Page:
Nightmare turns real for restaurant franchisors

Once in a great while, the monsters under the bed prove real. A frightener straight from Stephen King’s id roared up this week in Washington, D.C., validating one of chain restaurants’ worst fears and threatening to rip apart franchising as it currently operates.

The first victim would be McDonald’s Corp., which learned this week from the National Labor Relations Board that it can now be named a co-employer and co-defendant in legal actions brought against franchisees by their employees. The franchisor would technically be regarded as a “joint employer,” with an obligation to regulate the employment practices of franchisees in the same way a brand polices operational and trade dress standards.

Employees who feel they’ve been wronged while working in a franchised restaurant could seek redress against the deep-pocketed licensor as well as the store operator. 

If it sticks, the NLRB’s redefinition of a franchisor’s obligations would recast the relationship between a chain’s home office and its franchisees. Franchise contracts would have to incorporate much more sweeping obligations and standards, and new ways of enforcing stipulated employment practices would have to be implemented.

The NLRB’s decision in McDonald’s instance “overturns 30 years of established law regarding the franchise model in the United States, erodes the proven franchisor/franchisee relationship, and jeopardizes the success of 90 percent of America’s restaurants who are independent operators or franchisees,” Angelo Amador, the National Restaurant Association’s VP of labor and workforce policy, said in a statement.

Rob Greene, executive director of the National Council of Chain Restaurants, called the decision “wrong-headed” and a dampener on the growth of small business in America.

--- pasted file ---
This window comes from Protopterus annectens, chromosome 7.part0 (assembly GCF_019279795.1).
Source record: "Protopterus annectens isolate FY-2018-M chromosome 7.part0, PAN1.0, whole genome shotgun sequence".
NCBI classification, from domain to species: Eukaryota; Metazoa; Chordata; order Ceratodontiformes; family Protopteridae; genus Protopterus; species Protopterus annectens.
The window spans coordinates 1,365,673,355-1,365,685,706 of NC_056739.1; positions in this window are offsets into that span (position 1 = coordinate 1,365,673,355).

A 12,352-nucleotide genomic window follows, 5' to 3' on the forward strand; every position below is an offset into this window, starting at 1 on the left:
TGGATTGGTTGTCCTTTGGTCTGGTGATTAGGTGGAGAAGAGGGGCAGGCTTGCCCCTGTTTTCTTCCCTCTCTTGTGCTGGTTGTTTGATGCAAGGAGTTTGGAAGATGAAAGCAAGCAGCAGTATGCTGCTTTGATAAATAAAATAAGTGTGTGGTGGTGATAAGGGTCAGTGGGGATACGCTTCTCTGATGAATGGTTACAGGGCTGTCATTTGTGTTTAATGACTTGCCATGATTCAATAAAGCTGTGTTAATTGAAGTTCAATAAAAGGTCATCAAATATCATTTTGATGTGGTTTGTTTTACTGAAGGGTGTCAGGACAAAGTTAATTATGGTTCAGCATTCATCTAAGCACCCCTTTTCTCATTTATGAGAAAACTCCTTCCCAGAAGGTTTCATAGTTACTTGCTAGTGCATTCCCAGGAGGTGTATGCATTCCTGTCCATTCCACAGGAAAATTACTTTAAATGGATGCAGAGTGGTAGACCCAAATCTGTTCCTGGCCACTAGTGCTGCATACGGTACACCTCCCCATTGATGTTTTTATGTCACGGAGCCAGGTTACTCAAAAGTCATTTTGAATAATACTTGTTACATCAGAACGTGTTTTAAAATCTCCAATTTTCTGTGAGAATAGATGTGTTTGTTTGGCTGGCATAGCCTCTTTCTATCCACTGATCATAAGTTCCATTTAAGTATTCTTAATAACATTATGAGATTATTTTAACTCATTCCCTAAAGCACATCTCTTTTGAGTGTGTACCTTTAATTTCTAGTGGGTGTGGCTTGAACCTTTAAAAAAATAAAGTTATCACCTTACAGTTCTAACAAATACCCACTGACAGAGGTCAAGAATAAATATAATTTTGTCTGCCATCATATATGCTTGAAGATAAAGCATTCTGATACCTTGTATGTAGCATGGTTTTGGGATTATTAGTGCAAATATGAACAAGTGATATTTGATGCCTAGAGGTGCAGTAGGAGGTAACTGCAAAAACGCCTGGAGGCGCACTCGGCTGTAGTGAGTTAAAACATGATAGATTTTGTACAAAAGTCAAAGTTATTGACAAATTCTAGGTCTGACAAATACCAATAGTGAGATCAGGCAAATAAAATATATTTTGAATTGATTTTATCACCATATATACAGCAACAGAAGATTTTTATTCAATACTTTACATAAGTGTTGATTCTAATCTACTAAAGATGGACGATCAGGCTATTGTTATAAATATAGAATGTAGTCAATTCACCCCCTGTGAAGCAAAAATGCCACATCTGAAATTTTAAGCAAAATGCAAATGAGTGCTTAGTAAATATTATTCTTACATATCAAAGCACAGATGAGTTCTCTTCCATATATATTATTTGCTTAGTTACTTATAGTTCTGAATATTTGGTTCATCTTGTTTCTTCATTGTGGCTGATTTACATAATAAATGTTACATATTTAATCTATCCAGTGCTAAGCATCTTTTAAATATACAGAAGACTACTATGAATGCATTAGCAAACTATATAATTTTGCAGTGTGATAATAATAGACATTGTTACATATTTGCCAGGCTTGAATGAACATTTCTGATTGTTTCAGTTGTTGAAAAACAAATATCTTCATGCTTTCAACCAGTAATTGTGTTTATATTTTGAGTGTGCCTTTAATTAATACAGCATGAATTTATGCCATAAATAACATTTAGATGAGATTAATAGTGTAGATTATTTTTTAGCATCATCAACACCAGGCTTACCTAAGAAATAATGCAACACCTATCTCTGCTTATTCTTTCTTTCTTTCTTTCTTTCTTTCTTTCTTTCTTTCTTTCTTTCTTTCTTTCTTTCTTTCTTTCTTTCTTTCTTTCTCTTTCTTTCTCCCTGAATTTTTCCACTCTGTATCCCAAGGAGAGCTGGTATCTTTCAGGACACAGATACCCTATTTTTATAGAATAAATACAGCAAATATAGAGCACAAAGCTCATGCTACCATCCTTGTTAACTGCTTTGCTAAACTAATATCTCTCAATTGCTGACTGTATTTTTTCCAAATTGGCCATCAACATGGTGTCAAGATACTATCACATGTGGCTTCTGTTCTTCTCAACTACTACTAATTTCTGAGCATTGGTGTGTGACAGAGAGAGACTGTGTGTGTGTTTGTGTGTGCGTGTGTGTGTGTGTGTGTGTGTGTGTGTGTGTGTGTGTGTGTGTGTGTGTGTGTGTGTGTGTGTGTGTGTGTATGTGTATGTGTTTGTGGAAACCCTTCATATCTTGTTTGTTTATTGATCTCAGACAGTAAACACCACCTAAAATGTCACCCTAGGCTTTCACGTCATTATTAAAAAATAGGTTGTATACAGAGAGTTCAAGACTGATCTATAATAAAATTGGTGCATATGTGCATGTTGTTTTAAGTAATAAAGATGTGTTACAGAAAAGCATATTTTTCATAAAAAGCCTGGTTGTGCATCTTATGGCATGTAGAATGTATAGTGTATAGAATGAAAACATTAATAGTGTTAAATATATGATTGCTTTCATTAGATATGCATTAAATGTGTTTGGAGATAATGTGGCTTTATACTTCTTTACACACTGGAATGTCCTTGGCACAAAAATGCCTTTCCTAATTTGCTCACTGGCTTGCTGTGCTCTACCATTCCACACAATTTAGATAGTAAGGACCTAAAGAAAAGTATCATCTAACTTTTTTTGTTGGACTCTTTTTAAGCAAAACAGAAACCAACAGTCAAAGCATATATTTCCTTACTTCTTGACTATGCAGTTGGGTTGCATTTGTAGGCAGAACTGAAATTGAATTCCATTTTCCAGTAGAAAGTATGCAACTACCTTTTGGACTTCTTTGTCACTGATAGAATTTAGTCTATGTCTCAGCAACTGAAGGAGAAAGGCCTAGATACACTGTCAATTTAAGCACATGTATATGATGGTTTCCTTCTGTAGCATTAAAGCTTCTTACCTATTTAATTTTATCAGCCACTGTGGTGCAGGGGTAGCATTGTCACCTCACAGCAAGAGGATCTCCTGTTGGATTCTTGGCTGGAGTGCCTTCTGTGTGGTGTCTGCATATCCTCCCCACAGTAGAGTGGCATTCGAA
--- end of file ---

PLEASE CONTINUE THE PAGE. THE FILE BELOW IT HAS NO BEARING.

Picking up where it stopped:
“The Obama Administration and federal agencies need to stop putting up hurdles to economic growth, and start working collaboratively with business owners on policies that enhance job creation in the communities that McDonald’s and other chain restaurants and small businesses owners serve each and every day,” he said.

McDonald’s said it would contest the preliminary reclassification by the NLRB. “This decision to allow unfair labor practice complaints to allege that McDonald’s is a joint employer with its franchisees is wrong,” Heather Smedstad , McDonald’s USA’s senior vice president of human resources, said in a statement. “McDonald’s does not direct or co-determine the hiring, termination, wages, hours, or any other essential terms and conditions of employment of our franchisees’ employees – which are the well-established criteria governing the definition of a ‘joint employer.’”

The NLRB’s decision came as employees of McDonald’s restaurants in several states were seeking class-action status in suits alleging their employers cheated them out of hours and pay. The suits were filed against McDonald’s Corp. as well as its franchisees.


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